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Instead of using a covariance matrix that was calculated by using the entire sample to simulate results, I am interested in possibly using a covariance matrix that was calculated by using a selected part of the sample. I am wondering if what I am doing makes theoretical sense and trying to find any relevant academic works (suggestions to papers or books will be helpful).

For example, let's say I have VAR model with S&P stock index returns and U.S. inflation rates. Although the covariance found by using the data in the past ten years might be small, during the times of crisis, it rose from time to time. So, when I try to generate a scenario when S&P drops significantly, I might attempt to use a covariance that is calculated by using the data from crisis period.

Any thought on this approach?

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What you are suggesting is essentially a Mixture model of sorts. Here the `hidden' variable is the market state at the moment. To match up exactly with a textbook, assume the portfolio has mean 0 and variance described by the market state i.e. $X_{i} = N(0,\Sigma_{i})$. What you are saying is can I have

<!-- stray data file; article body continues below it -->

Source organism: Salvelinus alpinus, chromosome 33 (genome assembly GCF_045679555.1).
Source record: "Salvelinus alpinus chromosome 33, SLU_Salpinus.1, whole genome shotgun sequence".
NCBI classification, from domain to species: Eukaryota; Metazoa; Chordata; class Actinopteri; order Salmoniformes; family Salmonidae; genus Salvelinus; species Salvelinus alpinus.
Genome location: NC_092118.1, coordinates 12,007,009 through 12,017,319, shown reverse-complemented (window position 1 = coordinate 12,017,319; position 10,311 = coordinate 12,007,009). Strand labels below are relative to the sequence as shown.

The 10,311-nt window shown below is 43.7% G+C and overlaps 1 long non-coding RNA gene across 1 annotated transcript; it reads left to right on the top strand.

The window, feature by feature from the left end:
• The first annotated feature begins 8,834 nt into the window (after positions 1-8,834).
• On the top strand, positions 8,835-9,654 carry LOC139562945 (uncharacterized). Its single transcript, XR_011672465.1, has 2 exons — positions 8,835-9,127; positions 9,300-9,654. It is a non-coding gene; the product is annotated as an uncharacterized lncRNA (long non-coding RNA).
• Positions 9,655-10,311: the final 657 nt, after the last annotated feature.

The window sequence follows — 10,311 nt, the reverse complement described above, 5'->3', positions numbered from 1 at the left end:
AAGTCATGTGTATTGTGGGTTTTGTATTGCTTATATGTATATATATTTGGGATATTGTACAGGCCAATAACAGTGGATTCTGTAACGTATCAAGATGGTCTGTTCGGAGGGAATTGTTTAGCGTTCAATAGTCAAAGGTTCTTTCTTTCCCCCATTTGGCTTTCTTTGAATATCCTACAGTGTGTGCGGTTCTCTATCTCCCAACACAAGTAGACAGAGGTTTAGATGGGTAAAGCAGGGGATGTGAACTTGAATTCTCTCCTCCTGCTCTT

$Y = \sum w_{i}X_{i}$

where $w_{i}$ is the indicator of the state you are in. This is the standard Gaussian mixture model with hidden variables. Look up standard EM procedures to tackle such problems

You will simply have different E steps and M steps based on the distributions you chose

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